The Mail & Guardian’s efforts to secure the Khampepe report – six years of litigation – have cost the tax payer millions, as the presidency’s arguments repeatedly failed to convince different levels of the judiciary of legal merit. Few applicants are able to pursue such cases like a dog with a bone, and hundreds of applications are abandoned, as options for challenging the arbitrary decisions of government information officers through the courts is beyond the reach of most South Africans.
Elsewhere, government is being forced to settle, seemingly after an appropriate legal assessment has been made.
Not surprisingly, there is no apparent internal accountability, or assessment of the performance and cost benefit of bureaucrats whose decisions ultimately add to the taxpayer’s burden.
While the recently passed Protection of Personal Information Act finally provides, on paper, for an Information Regulator with enforcement powers around PAIA, there seems to be little urgency on the part of the state in setting up this new watchdog body and recent attacks on the independence of the public protector do not auger well in this regard.
Equally worrying is the fact that the Department of Justice and Constitutional Development remains one of the most egregious offenders of non-compliance with PAIA.
The South African History Archive’s (SAHA) Freedom of Information Programme has been at the forefront of testing government and private sector compliance with PAIA. It has submitted close to 2000 requests over the past 13 years, many of which have been directed at the justice department.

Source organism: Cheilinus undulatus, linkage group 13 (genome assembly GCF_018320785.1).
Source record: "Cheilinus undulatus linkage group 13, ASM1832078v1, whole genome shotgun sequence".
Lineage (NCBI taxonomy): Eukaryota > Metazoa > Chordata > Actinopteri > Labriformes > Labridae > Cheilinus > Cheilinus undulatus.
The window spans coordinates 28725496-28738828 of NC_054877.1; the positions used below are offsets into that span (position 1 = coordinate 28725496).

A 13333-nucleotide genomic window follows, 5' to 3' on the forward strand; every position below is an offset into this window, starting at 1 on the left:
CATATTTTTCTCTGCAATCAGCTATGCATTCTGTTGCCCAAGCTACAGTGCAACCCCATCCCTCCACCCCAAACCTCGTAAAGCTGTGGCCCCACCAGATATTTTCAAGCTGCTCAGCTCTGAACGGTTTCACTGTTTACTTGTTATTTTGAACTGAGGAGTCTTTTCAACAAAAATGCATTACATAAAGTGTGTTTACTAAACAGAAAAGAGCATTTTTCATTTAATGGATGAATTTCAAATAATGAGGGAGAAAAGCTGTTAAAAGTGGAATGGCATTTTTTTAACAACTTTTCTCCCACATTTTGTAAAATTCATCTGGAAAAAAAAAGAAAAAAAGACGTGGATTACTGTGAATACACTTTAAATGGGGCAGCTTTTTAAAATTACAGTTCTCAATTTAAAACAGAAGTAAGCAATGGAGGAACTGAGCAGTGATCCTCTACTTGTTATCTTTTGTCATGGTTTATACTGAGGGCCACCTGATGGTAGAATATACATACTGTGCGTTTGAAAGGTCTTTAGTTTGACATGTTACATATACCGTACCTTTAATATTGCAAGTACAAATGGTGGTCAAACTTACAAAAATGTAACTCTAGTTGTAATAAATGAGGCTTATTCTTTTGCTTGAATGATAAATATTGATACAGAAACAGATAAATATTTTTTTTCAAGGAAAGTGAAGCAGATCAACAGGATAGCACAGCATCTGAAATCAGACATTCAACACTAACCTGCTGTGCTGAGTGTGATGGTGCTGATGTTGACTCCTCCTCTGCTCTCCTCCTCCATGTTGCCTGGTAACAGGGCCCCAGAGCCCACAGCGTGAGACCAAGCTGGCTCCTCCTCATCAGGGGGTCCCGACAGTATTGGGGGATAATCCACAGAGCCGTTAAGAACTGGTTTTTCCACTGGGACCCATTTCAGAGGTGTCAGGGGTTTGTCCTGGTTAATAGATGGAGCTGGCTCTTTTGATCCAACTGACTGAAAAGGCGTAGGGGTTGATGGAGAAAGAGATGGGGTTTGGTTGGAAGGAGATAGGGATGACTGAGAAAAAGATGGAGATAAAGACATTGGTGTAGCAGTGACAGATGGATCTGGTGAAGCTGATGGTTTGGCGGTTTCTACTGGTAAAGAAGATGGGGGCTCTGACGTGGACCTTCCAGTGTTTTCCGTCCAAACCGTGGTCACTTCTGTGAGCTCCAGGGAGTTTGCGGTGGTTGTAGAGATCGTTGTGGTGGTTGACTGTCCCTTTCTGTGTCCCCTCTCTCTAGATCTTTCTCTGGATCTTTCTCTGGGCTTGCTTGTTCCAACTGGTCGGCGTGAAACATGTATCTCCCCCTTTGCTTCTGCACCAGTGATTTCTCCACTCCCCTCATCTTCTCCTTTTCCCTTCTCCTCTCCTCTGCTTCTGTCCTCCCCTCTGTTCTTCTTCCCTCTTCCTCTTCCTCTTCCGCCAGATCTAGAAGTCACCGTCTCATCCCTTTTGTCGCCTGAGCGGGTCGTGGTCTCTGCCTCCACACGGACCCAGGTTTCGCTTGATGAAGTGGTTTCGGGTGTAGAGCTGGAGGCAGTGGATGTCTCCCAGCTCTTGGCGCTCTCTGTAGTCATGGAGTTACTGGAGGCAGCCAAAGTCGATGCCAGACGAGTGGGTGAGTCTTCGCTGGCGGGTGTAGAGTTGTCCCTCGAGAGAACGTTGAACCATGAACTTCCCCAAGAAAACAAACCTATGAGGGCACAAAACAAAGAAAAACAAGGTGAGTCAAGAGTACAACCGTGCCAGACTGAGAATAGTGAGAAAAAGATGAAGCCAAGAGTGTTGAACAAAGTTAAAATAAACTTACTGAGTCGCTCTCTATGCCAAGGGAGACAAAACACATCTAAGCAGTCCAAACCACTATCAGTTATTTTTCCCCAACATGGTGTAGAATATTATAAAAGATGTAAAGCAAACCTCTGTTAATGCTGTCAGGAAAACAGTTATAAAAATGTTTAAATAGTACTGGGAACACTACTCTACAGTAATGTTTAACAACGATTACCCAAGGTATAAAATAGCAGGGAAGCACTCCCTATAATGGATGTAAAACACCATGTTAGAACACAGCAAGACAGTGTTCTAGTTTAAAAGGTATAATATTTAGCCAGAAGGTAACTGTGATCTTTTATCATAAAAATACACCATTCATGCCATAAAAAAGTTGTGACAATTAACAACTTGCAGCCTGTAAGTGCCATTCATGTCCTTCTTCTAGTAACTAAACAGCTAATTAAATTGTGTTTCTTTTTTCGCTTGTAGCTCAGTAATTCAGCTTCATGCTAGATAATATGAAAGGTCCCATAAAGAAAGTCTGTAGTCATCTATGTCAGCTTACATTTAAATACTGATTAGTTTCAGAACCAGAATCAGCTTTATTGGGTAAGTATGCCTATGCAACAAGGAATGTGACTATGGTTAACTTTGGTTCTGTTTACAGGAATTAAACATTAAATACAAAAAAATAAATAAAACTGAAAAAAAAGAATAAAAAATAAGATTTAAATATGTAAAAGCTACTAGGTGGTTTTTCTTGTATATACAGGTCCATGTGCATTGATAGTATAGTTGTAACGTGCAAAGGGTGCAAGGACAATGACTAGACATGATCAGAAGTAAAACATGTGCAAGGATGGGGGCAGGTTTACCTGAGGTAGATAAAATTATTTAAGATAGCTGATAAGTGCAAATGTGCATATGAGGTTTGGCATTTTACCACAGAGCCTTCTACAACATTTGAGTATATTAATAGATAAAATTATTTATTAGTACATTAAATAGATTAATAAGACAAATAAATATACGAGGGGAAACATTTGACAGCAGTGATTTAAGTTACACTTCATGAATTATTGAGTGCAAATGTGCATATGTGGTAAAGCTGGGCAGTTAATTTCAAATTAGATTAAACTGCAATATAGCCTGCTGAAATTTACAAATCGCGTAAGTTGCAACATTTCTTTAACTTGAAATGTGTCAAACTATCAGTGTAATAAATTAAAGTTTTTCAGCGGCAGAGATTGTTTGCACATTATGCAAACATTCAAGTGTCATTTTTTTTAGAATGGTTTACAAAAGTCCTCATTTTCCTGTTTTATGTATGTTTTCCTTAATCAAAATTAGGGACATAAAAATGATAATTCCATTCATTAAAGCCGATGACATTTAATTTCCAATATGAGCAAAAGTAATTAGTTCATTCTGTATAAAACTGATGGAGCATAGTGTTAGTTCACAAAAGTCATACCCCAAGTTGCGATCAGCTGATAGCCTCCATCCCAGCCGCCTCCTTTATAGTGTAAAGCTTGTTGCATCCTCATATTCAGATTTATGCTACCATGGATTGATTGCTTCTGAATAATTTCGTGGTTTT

Numerous requests, often relating to those records of the Truth and Reconciliation Commission that should by their very nature be readily available, have been refused on the basis of highly dubious reasoning, and the misapplication of exemption provisions. Given its responsibility as government’s lead agency on the implementation of PAIA, the dubious pattern of non-compliance is particularly distressing and requires urgent attention.
Despite being forced into a number of settlements, a culture of refusal continues to characterise the department’s response to many requests and key bureaucrats have assumed powerful, apparently unchecked gatekeeping roles.
The justice department has yet to demonstrate real leadership in this regard; it is unlikely to be able to do so without first putting its own house in order. Not surprisingly, avoidance and refusal have become default settings elsewhere in government as requests are routinely ignored instead of being treated as an opportunity to determine what records should be disclosed proactively.
How government, democracy-supporting institutions and civil society respond or not to this challenge will remain a key indicator of South Africa’s commitment to the democratic journey. Certainly, without greater activism, the cultivation of “political” champions and the development of a competent and committed infrastructure within government to deliver, the potential of this critical accountability tool is likely to wither on the vine.
Catherine Kennedy is the Director of the South African History Archive. Piers Pigou is a member of the SAHA board of trustees.